If Ant Man is a heist movie, then The Winter Soldier is a 70s spy flick. Everyone was blown away that a movie about Captain America, the boy-scout of the Avengers could be this good. Sebastian Stan brings a terrific performance as the titular Winter Soldier, being genuinely intimidating at times as well as sympathetic. Robert Redford also makes for a great un super powered antagonist. Throw in Nick Fury, Black Widow and sadly lame newcomer, Falcon and you’ve got one of the slickest solo movies we’ve seen yet.

4. The Avengers (2012)

The first culmination of the MCU also remains the tightest team up so far. Despite a fairly generic plot, the juggling of characters, organic relationships and excellent antagonist make this one of the best and most exciting adventures the studio has put out yet. It laid the groundwork for every film to come since and has become the gold standard for how to combine your solo films into one truly epic team up. Justice League take note. It also ties in nicely to the Infinity War storyline, giving us our first glimpse of Thanos in the end credits, even if 90% of the audience at the time had no idea who he was, its still hype as hell.

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3. Thor Ragnarok (2017)

The biggest surprise on the list yet, Thor: Ragnarok can only be described as a breath of fresh air. After a pretty good origin movie followed by the dullest MCU movie yet, Thor needed a big break. Thank Odin, he got one, with this weird comedy/buddy cop/road trip/gladiator/space opera epic. Completely flipping our perceptions of these characters on their head, director Taika Waititi showed us the first glimpse that the MCU would need to adapt and evolve in order to stay fresh and exciting, not being able to just repeat the same movie every time. Taking more from Planet Hulk than the actual Ragnarok storyline, the inclusion of fan favourite Hulk, also made this particularly special. Throw in Loki, the amazingly camp and hilarious Grandmaster and a semi-good villain in Cate Blanchett’s Hela and you have one ‘Hela’ fun ride. See what I did there?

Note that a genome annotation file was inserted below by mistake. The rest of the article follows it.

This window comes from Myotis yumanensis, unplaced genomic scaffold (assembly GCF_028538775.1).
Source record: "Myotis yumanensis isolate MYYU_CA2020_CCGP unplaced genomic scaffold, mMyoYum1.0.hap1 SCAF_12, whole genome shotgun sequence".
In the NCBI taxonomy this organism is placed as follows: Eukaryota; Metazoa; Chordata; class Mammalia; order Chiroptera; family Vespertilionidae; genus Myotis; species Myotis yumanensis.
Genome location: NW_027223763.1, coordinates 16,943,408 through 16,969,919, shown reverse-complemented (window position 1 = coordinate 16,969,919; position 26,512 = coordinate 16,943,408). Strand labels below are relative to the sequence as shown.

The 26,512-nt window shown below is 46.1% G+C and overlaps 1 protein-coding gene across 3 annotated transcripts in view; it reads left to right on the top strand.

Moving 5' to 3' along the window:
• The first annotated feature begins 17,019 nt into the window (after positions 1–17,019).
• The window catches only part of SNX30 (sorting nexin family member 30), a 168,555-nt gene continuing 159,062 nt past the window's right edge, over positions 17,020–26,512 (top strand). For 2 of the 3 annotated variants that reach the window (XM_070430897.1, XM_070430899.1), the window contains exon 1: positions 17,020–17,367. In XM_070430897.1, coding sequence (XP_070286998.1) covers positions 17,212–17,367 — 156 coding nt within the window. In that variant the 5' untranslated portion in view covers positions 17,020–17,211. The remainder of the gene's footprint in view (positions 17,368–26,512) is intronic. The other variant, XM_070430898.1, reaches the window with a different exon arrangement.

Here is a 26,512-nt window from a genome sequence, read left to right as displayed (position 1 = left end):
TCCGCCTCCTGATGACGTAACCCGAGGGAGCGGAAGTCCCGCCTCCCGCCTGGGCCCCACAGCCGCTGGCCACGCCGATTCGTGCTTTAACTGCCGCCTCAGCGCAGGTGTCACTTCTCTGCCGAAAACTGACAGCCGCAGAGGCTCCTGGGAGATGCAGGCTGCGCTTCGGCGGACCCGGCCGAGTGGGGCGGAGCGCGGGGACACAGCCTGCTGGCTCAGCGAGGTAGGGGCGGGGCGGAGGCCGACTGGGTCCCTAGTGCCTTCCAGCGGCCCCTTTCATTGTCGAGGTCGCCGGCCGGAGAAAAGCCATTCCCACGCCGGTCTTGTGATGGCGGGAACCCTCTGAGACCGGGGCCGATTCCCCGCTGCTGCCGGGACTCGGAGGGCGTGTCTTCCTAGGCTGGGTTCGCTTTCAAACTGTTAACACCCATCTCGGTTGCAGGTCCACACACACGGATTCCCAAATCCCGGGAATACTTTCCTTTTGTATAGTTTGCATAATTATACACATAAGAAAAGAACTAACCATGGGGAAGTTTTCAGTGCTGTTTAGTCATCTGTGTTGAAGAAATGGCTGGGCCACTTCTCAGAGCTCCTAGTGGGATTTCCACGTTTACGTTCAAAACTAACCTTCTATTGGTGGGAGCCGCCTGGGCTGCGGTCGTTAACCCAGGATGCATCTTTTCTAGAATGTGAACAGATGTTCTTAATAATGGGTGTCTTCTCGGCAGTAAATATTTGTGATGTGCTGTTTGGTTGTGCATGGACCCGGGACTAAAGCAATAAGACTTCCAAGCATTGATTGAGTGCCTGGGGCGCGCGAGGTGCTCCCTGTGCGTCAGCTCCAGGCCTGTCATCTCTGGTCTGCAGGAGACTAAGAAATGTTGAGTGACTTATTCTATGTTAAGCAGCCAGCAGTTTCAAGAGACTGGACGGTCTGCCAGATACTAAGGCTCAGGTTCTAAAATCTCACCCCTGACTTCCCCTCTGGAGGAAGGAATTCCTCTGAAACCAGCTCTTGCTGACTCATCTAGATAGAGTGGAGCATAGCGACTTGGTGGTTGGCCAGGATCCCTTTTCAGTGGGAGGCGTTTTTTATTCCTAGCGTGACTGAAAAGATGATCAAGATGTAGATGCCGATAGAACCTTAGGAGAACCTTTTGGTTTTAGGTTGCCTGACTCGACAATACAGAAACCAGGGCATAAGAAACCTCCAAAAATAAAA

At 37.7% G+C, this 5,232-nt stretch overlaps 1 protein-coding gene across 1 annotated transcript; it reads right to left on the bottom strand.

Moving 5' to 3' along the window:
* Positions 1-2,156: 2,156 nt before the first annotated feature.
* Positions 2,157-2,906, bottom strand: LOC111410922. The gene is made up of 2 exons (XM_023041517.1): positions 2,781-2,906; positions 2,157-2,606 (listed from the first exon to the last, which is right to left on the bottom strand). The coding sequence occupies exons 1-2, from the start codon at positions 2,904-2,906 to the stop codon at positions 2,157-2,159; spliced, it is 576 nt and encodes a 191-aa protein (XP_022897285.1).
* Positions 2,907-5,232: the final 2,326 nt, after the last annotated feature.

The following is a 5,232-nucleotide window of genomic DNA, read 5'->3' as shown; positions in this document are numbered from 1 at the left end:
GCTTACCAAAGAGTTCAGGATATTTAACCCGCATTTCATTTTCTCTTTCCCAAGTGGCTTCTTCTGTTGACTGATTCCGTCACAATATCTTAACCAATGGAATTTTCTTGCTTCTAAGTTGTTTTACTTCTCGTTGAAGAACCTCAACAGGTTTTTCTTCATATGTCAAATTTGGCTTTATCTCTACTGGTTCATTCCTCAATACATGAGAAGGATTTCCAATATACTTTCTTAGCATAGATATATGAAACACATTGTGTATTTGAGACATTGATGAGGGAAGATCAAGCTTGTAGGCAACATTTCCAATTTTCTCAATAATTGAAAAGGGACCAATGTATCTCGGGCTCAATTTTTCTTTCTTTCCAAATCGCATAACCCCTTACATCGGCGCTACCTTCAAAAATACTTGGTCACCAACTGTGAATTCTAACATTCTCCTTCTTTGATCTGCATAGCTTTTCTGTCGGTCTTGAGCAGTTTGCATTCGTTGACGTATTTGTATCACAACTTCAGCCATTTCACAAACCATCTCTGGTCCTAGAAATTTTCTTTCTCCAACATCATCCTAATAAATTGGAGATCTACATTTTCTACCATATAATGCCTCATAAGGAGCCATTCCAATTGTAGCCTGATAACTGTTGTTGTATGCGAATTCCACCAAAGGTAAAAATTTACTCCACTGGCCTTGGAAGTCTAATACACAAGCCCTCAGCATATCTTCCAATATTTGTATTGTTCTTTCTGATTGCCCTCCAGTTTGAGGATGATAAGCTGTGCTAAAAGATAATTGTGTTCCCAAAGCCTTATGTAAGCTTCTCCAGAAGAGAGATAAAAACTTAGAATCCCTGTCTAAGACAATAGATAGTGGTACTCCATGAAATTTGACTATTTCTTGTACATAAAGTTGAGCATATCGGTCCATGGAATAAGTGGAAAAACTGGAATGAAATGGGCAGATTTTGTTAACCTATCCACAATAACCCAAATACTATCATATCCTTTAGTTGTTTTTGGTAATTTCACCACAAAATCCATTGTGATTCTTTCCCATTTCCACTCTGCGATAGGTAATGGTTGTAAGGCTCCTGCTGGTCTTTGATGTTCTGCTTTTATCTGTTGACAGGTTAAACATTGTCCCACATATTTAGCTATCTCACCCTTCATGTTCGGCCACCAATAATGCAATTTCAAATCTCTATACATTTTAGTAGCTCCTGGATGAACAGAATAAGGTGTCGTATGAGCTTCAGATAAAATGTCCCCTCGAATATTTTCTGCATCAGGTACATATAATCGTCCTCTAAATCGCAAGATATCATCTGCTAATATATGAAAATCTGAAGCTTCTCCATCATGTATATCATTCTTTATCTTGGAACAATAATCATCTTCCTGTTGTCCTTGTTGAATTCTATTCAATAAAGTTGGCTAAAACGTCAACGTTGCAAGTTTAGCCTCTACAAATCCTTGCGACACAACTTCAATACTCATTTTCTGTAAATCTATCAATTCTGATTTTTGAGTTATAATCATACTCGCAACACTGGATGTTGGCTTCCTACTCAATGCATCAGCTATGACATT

2. Guardians of the Galaxy vol. 2 (2017)

Damn, 2017 was a good year for the MCU. There is no denying that this is a stunning sequel. It manages to capture the spirit of the first film without feeling like a retread. It moves the story forward and further develops every single one of the team. Rocket and Star Lord must overcome their ego (little Marvel joke for you there), Gamora must settle differences with adopted sister Nebula, Drax befriends a new alien and Groot is reborn as a tiny baby twig. The show stealers are the two ‘fathers’ of Peter Quill though; EGO, the living planet who gets third place in the MCU villain rankings and Yondu, a previously one note character who provides one of the few tearjerkers in the series. Add to that another stunning retro soundtrack and some epic visuals, with a slightly darker, Empire Strikes Back esque tone and you have, in my opinion, the finest film that the MCU has produced to date. OR, I would’ve said that, bar one little thing…

1. Avengers: Infinity War (2018)

You know it is. Almost unanimously hailed as the finest entry in the series, the Russo Brothers did the impossible, combining a cast of over twenty characters into one engaging film that is completely compelling. Everyone has at least a moment to shine (even Falcon, who everyone hates) and unbelievably very few characters are missing. It has the bleakest tone yet, but somehow still manages to seem fun, memorable and enjoyable. The ending is one of the most daring moves ever taken, even if it’ll almost certainly be completely undone. And Thanos, oh Thanos. Josh Brolin is simply perfect and is by far the most compelling MCU villain yet. I even forget that he’s CGI sometimes as the rendering is so lifelike, which is such a rarity in itself. All in all, this is it. The tenth anniversary of the MCU could not have been more perfect. Now let’s see if it can be topped in 2019…

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Thor: Ragnarok (2017) review

A pretty common criticism of phase one of the MCU (Marvel Cinematic Universe for all you casuals) was that formulaic nature of each of the films. As they were all origin stories, it was a clear pattern: hero discovers/gains their power, love interest, friend who turns into an evil variation of the hero defeated, cue post credits Sam Jackson foreshadowing the hell out of the future team up; Boom, done. If there is anything that ‘Thor Ragnarok’ isn’t, it’s being bound by the common tropes of existing Marvel films. The third instalment of the ‘Thor’ franchises is so far removed from its decent first instalment and bland sequel, that it almost seems like a different IP altogether.